When the kernel gets into a situation where it does not know how to proceed (most often during booting, but at other times), it issues a kernel panic by calling the panic(msg) routine defined in kernel/panic.c. (Good name, huh?) This is a call from which No One Ever Returns.
The panic() routine adds text to the front of the message, telling you more about what the system was actually doing when the panic occurred … basically how big and bad the trail of debris in the filesystem is likely to be. This is where the “not syncing” part comes from, and when you see that, it’s good. (panic() does try to issue a sinc() system-call to push all buffered data out to the hard-disks before it goes down.)
The second part of the message is what was provided by the original call to panic(). For example, we find panic(“Tried to kill init!”) in kernel/exit.c.
So, what does this actually mean? Well, in this case it really doesn’t mean that someone tried to kill the magical init process (process #1…), but simply that it tried to die. This process is not allowed to die or to be killed.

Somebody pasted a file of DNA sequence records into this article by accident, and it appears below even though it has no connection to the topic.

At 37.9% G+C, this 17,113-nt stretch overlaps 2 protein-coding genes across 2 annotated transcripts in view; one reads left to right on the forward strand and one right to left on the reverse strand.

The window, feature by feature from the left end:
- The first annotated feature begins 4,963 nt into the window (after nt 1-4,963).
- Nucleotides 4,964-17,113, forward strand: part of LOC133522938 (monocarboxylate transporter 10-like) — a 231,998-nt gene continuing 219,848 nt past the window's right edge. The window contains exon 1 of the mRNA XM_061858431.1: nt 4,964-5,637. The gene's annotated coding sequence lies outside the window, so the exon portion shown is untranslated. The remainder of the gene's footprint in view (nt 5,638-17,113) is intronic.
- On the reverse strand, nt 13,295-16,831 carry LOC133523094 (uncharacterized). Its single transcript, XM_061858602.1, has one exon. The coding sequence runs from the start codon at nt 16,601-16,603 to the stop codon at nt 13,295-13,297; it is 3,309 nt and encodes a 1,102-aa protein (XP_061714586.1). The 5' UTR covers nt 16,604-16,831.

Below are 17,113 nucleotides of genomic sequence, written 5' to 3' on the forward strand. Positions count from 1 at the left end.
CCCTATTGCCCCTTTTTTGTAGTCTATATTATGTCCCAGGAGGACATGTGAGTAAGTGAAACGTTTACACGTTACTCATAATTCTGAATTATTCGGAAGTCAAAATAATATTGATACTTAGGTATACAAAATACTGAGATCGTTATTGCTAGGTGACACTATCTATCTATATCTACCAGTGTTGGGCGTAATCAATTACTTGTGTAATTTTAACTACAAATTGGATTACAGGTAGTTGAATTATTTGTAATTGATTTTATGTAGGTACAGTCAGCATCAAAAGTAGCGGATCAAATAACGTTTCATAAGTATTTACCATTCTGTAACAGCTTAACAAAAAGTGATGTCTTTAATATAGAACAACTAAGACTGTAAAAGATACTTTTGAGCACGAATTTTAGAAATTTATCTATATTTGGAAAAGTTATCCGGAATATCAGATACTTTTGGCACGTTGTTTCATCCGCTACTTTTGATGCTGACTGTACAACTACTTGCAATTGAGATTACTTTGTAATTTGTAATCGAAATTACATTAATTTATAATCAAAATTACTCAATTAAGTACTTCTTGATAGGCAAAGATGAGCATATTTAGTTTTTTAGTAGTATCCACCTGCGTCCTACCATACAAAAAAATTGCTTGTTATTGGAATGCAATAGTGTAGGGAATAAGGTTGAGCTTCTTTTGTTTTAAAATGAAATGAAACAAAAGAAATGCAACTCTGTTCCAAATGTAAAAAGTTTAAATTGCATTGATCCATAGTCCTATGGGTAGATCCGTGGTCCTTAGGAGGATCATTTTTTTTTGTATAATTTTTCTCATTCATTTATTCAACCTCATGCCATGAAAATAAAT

When you see this message, it’s almost always at boot-time, and the real messages … the cause of the actual failure … will be found in the startup messages immediately preceding this one. This is often the case with kernel-panics. init encountered something “really bad,” and it didn’t know what to do, so it died, so the kernel died too.
BTW, the kernel-panic code is rather cute. It can blink lights and beep the system-speaker in Morse code. It can reboot the system automagically. Obviously the people who wrote this stuff encountered it a lot…
In diagnosing, or at least understanding, kernel-panics, I find it extremely helpful to have on-hand a copy of the Linux source-code, which is usually stored someplace like /usr/src/linux-2.x. You can use the grep utility to locate the actual code which caused the panic to occur.